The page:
The IceTaboo database is a novel resource for processing offensive words in Icelandic. Developed by a small team at the Language and Technology Lab at the University of Iceland during the summer of 2020, IceTaboo includes 2725 words that are inappropriate or offensive to at least some speakers in some contexts. The database has been designed to be used as part of the automatic proofreading software GreynirCorrect, which the lab developed in close collaboration with an industry partner in commercial software development. IceTaboo can be used to flag contextually inappropriate words when the correction software comes across them in texts, and is already being used as part of the automatic proofreading tool by an Icelandic online news website.
The IceTaboo database consists of a list of words in Icelandic that may be considered inappropriate, taboo or loaded in use or meaning. The list includes words that are biased against certain minorities (for instance, different races, abilities, genders or sexualities), words that are derogatory towards people, unnecessarily gendered or obsolete, and those that are not very inappropriate, but can be considered politically loaded or unsuitable for children.
The database was compiled manually at the Language and Technology Lab at the University of Iceland in 2020. The project team began with extensive brainstorming sessions, followed by a systematic search on the internet. Social media platforms, especially the comment sections, were also consulted. Different spelling variations were taken into consideration, and some slang words from English and Danish were also included.
The output of this work was used to establish a classification system, grouping words together in categories depending on either their meaning, form or use. Categories include swear words, health-related words, nasty adjectives, offensive profession names, offensive words related to religion, offensive descriptions of people’s appearance, and offensive words related to sex. It also includes a class for words with a nuanced relationship with offensiveness, such as political terms or words that have an alternative, non-offensive meaning.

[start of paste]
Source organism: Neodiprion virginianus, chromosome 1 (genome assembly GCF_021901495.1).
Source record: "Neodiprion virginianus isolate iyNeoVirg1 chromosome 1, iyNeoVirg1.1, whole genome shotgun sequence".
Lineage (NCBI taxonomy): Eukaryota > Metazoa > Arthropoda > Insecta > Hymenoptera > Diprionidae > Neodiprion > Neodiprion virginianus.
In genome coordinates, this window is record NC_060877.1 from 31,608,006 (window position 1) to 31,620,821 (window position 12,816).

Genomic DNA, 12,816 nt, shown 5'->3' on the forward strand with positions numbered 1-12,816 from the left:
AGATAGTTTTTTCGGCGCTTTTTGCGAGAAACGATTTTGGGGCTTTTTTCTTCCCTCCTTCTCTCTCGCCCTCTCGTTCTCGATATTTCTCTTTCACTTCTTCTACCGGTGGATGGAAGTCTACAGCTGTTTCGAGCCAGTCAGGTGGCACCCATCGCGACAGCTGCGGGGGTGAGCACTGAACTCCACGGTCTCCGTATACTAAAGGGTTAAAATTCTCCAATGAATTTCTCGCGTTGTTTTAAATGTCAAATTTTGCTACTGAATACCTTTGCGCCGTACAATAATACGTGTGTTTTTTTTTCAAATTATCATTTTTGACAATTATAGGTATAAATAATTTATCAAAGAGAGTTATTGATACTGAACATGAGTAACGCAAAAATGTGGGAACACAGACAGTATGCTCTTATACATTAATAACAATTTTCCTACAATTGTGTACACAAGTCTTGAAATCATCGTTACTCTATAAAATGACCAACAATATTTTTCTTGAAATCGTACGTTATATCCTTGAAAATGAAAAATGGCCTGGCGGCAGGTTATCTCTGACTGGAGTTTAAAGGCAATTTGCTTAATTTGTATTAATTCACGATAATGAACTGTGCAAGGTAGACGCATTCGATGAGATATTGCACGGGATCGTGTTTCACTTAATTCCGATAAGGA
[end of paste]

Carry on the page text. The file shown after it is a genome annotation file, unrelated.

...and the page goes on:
Once classified, each class of words was systematically studied. Synonyms or related words were noted and the Database of Modern Icelandic Inflection (DMII) was used in order to identify compounds that contained inappropriate parts. Each word is coded for part-of-speech, a classification as well as information about the meaning of the word, including an explanation as to why it may be considered inappropriate, and in what context.
As part of the GreynirCorrect automatic proofreading software, the IceTaboo database is already being used to highlight inappropriate words at the Icelandic online news website kjarninn. This means that the system now flags potentially inappropriate words while reporters are writing content for the website.
Sólmundsdóttir says: ‘So now, if journalists are writing a story, they might get a pop-up window. It’s part of the correction software – it corrects spelling and grammar, but now they also get a “ping” if they write a word that some readers might find inappropriate.’
The database is released under an open CC BY 4.0 licence on CLARIN. The proofreading system GreynirCorrect, which was developed by the Language and Technology Lab in collaboration with Miðeind, a leading software company in the field of linguistics and artificial intelligence, is under development in an open repository on Github under an MIT licence.
According to project leader Agnes Sólmundsdóttir, other Icelandic companies working with text have also shown interest in integrating the correction software, including IceTaboo, into their workflow: ‘It’s already running in the news website, and it will probably be running in more scenarios soon. There’s definitely interest.’
While the project team used manual annotation and focused on integrating IceTaboo into the automatic proofreading system, the database could also be used for different purposes. Apart from research focusing on inappropriateness in Icelandic, it could also be of use in the future development of systems that apply machine learning methods to automatic detection of offensive language. The words in the database can inform feature extraction steps of such systems and potentially make them more effective.
The detection of offensive or contextually inappropriate language could also be important for monitoring freely accessible discussion spaces on social media or for helping a user of a word processing system to avoid inappropriate expressions. For such extended applications, the database could serve as useful first step. In addition, the classification system could be useful when trying to extend the database to other languages.
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Anton Karl Ingason, Associate Professor at the University of Iceland, and Director of the Language and Technology Lab
Agnes Sólmundsdóttir, Research Assistant at the Language and Technology Lab, University of Iceland, and undergraduate student (first author)